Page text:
> modify and
> redistribute it.  The lack of mandatory royalties, and the (usually)
> non-commercial distribution mechanisms, would make it particularly 
> difficult
> for free software developers to obtain patents, ensure they're not
> infringing a enforceable patent, or license patents from others.
> B. The costs of the patent system would prevent Small and Medium-sized
> Enterprises (SMEs) from independently entering the market.  Their 
> remaining
> option would be to seek to the protection of a cash-rich or patent-rich
> company.  One of the few interventionist duties of a free market 
> government
> is to prevent such feudalism.
> C. Expanding on the word processor example (from Reason 1): If I must 
> use
> Microsoft Word, then I also must use either the Microsoft Windows or 
> Apple
> Macintosh operating system.  No other operating systems are supported. 
>  This
> defacto standard document format would therefore restrict people's 
> choice of
> operating system as well as their choice of word processor.  Software 
> has
> enough problems with monopolies, the ability to patent software ideas 
> would
> worsen this situation, and the monopolists actions would be legal.
> D. Again using the word processor example, if the only useful word 
> processor
> is the one written by Microsoft, then the public will miss out on the
> innovations of every other software writer.
> E. The patent costs mentioned in Reason 2 above would increase software
> production costs, naturally these would trickle down to software 
> purchasers.
> Since Ireland, and even the EU as a whole, is a net importer of 
> software, it
> makes negative sense to increase the purchase cost of software.
> F. Software already has legal restrictions in the form of copyright.  
> Many,
> including IFSO, feel that the restrictions of copyright are too great,
> particularly in the aftermath of the European Copyright Directive (aka 
> the
> "InfoSoc" directive).  Adding patents to the burden on software writers
> would be a restriction too many.
> G. In the USA, the Federal Trade Commission's 2004 report on patents 
> said
> this in it's conclusion on software idea patents:
>  "Many panelists and participants expressed the view that software and
>   Internet patents are impeding innovation. They stated that such 
> patents
>   are impairing follow-on incentives, increasing entry barriers, 
> creating
>   uncertainty that harms incentives to invest in innovation, and 
> producing
>   patent thickets."
> The report gave no redeeming qualities at all.  We are extremely lucky 
> to be
> able to learn from the mistakes of another economy that introduced 
> software
> idea patents.  It would be folly to discard this hindsight.
>                            == Closing requests ==
> In closing, I'd like to clear up one piece of misinformation that is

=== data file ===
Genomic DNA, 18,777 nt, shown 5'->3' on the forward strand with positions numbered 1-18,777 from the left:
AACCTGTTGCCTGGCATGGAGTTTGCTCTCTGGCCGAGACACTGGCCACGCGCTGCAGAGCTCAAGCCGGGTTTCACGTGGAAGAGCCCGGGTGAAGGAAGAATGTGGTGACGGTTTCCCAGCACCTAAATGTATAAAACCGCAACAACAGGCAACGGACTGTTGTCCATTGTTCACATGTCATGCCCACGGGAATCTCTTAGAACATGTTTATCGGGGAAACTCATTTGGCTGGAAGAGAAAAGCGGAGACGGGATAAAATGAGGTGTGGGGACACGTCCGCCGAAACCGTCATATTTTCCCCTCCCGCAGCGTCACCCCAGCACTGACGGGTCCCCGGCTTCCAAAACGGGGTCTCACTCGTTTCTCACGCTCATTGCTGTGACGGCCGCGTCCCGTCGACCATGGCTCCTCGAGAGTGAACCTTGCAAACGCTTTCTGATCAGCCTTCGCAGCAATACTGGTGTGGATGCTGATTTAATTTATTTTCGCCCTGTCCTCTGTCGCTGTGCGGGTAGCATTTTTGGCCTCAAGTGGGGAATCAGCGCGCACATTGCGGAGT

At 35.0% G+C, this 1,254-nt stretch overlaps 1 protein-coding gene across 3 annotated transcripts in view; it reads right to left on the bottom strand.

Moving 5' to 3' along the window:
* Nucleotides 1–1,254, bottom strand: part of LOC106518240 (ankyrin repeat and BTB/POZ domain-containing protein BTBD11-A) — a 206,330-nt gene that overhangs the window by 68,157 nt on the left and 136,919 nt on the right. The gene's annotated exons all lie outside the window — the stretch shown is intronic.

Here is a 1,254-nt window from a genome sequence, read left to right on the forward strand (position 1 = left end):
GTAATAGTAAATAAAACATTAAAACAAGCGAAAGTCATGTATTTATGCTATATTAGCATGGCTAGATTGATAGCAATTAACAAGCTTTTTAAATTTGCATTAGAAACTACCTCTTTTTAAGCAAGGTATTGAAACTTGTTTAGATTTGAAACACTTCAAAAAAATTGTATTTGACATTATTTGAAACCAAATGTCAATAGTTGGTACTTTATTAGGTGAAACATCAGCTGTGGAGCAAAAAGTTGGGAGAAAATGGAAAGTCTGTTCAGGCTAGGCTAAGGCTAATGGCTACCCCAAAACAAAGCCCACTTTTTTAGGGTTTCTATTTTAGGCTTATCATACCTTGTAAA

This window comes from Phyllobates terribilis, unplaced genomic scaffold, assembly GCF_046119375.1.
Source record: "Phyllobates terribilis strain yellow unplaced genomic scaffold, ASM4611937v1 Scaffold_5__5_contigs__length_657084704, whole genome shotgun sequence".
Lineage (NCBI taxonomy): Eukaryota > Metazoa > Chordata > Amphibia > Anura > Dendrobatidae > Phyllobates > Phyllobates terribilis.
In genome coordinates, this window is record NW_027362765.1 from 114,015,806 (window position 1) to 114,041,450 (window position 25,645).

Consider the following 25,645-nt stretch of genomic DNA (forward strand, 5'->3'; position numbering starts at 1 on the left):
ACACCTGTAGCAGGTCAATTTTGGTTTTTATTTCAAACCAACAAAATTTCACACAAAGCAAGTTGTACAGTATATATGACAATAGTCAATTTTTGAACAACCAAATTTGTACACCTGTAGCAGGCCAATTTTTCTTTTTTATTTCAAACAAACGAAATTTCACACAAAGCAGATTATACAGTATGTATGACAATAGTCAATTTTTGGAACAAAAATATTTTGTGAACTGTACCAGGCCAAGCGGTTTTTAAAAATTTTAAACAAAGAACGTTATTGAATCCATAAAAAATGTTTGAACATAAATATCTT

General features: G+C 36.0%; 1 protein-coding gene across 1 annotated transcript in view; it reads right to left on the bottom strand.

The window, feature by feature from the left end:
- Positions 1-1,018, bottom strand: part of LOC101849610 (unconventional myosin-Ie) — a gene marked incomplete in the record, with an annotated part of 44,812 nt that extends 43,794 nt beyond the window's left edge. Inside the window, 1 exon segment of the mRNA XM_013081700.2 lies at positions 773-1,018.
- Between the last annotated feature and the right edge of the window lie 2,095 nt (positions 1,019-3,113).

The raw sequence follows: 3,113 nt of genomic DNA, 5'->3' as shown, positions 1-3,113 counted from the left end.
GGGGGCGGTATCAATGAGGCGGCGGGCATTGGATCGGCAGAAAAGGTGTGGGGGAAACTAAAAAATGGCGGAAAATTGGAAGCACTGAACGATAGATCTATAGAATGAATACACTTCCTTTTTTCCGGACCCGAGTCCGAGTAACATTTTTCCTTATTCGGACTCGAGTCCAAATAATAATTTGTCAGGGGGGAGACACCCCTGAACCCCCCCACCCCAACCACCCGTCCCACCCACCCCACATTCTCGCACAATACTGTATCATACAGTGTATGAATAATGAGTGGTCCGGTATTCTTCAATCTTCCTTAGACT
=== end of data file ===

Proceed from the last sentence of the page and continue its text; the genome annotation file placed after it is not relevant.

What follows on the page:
> still
> resurfacing, and that is the line: "TRIPS requires software patents".  
> This
> statement can end discussions prematurely but it's a bluff that 
> assumes the
> listener won't check TRIPS.  In fact, TRIPS Art 27 says: "patents 
> shall be
> available for inventions in all fields of technology, provided that 
> they are
> ... susceptible industrial application".  Many TRIPS signatories have
> legislated that software ideas are not patentable.  I suggest the EU 
> joins
> them.
> Here we have an opportunity to draft clear law.  Software and hardware 
> are
> not the same.  I cannot write hardware and computers cannot 
> run/execute/read
> hardware.  IFSO requests that writing and running software be excluded 
> from
> the patent system.
> The amendments of the European Parliament were clear and well thought 
> out.
> Some minor textual clean up would be required, but any attempt to 
> compress
> their amendments will only yield a result such as what happened in the
> European Council: loopholes would be left open which could be 
> exploited to
> obtain patents on software ideas.
> IFSO has been working on this directive since mid-2003, and we will do 
> our
> best to provide comments and advice on various amendments in the run 
> up to
> any further votes or meetings.  In the mean time, we urge that this 
> issue be
> removed from the list of A-items.  If you would like to contact IFSO, 
> we can
> be best reached by email: committee[at]ifso.ie.
> We also have a correspondent in Brussels who would be interested in 
> taking
> part in any in-person meetings.
> Now, stick that in your pipe and smoke it.
> ----8<--------------------------------------
> I'm not 100% happy with that last line.  It's open to removal.
> I should be back online again later tonight.  Sending this on Tuesday 
> night
> would be great, but if there isn't consensus soon it looks like a 
> Wednesday
> send.
> -- 
> Ciarán O'Riordan
> http://www.compsoc.com/~coriordan/
> Free Software in Ireland: http://ifso.ie